Publications by authors named "Robyn Hocking"

5 Publications

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Systematic review and meta-analysis of cohort studies of long term outdoor nitrogen dioxide exposure and mortality.

PLoS One 2021 4;16(2):e0246451. Epub 2021 Feb 4.

Environmental Health Science and Research Bureau, Health Canada, Ottawa, Ontario, Canada.

Objective: To determine whether long term exposure to outdoor nitrogen dioxide (NO2) is associated with all-cause or cause-specific mortality.

Methods: MEDLINE, Embase, CENTRAL, Global Health and Toxline databases were searched using terms developed by a librarian. Screening, data extraction and risk of bias assessment were completed independently by two reviewers. Conflicts were resolved through consensus and/or involvement of a third reviewer. Pooling of results across studies was conducted using random effects models, heterogeneity among included studies was assessed using Cochran's Q and I2 measures, and sources of heterogeneity were evaluated using meta-regression. Sensitivity of pooled estimates to individual studies was examined and publication bias was evaluated using Funnel plots, Begg's and Egger's tests, and trim and fill.

Results: Seventy-nine studies based on 47 cohorts, plus one set of pooled analyses of multiple European cohorts, met inclusion criteria. There was a consistently high degree of heterogeneity. After excluding studies with probably high or high risk of bias in the confounding domain (n = 12), pooled hazard ratios (HR) indicated that long term exposure to NO2 was significantly associated with mortality from all/ natural causes (pooled HR 1.047, 95% confidence interval (CI), 1.023-1.072 per 10 ppb), cardiovascular disease (pooled HR 1.058, 95%CI 1.026-1.091), lung cancer (pooled HR 1.083, 95%CI 1.041-1.126), respiratory disease (pooled HR 1.062, 95%CI1.035-1.089), and ischemic heart disease (pooled HR 1.111, 95%CI 1.079-1.144). Pooled estimates based on multi-pollutant models were consistently smaller than those from single pollutant models and mostly non-significant.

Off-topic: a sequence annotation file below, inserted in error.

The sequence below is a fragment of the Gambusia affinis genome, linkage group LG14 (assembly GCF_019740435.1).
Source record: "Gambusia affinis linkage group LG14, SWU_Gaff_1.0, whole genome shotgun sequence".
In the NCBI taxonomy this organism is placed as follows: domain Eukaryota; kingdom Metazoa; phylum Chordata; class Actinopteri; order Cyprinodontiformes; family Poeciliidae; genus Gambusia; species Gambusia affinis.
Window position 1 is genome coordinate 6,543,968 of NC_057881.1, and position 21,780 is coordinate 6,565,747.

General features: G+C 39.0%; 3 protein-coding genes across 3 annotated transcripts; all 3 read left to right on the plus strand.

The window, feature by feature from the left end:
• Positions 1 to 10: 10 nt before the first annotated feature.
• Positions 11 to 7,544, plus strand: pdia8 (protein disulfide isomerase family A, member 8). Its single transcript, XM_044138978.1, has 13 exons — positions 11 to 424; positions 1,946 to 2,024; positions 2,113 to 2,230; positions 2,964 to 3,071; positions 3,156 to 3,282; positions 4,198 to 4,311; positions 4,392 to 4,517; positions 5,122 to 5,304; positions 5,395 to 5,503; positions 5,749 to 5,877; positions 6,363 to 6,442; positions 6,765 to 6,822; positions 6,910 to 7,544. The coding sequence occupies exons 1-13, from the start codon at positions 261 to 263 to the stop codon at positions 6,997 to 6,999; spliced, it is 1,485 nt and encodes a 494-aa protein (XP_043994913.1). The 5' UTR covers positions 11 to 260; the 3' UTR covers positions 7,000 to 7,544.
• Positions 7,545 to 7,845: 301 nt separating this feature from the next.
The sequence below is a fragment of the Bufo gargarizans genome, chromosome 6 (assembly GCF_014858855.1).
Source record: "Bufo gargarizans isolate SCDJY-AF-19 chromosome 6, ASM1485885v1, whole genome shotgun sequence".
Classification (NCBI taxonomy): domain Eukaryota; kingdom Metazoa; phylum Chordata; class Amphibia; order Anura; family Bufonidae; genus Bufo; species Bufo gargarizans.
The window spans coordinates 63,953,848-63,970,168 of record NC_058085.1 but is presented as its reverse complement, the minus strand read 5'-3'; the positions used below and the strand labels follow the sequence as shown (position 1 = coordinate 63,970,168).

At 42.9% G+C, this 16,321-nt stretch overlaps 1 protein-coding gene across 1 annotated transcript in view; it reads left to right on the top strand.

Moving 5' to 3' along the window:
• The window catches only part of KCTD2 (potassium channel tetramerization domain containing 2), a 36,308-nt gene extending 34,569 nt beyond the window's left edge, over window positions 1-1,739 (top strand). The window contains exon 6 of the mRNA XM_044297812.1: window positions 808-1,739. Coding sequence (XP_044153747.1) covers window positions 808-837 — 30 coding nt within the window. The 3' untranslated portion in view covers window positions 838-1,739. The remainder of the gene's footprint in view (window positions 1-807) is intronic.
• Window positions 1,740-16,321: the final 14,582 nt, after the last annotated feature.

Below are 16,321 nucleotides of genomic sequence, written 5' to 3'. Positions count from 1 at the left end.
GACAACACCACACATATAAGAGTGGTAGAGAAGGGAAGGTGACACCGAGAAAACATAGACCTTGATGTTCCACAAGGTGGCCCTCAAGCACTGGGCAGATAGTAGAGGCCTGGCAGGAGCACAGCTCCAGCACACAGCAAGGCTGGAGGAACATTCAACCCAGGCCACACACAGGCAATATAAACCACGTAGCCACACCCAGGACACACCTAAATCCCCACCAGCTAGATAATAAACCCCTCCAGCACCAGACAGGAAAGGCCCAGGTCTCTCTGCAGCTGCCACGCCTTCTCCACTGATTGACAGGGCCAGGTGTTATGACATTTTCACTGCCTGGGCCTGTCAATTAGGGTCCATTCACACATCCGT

Conclusions: For all causes of death other than cerebrovascular disease, the overall quality of the evidence is moderate, and the strength of evidence is limited, while for cerebrovascular disease, overall quality is low and strength of evidence is inadequate. Important uncertainties remain, including potential confounding by co-pollutants or other concomitant exposures, and limited supporting mechanistic evidence. (PROSPERO registration number CRD42018084497).
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http://journals.plos.org/plosone/article?id=10.1371/journal.pone.0246451PLOS
http://www.ncbi.nlm.nih.gov/pmc/articles/PMC7861378PMC
February 2021

Correction to: Systematic review and meta-analysis of case-crossover and time-series studies of short term outdoor nitrogen dioxide exposure and ischemic heart disease morbidity.

Environ Health 2020 Jul 24;19(1):85. Epub 2020 Jul 24.

Environmental Health Science and Research Bureau, Health Canada, 420-757 West Hastings St. - Federal Tower, Vancouver, BC, V6C 1A1, Canada.

An amendment to this paper has been published and can be accessed via the original article.
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http://dx.doi.org/10.1186/s12940-020-00636-4DOI Listing
http://www.ncbi.nlm.nih.gov/pmc/articles/PMC7379805PMC
July 2020

Systematic review and meta-analysis of case-crossover and time-series studies of short term outdoor nitrogen dioxide exposure and ischemic heart disease morbidity.

Environ Health 2020 05 1;19(1):47. Epub 2020 May 1.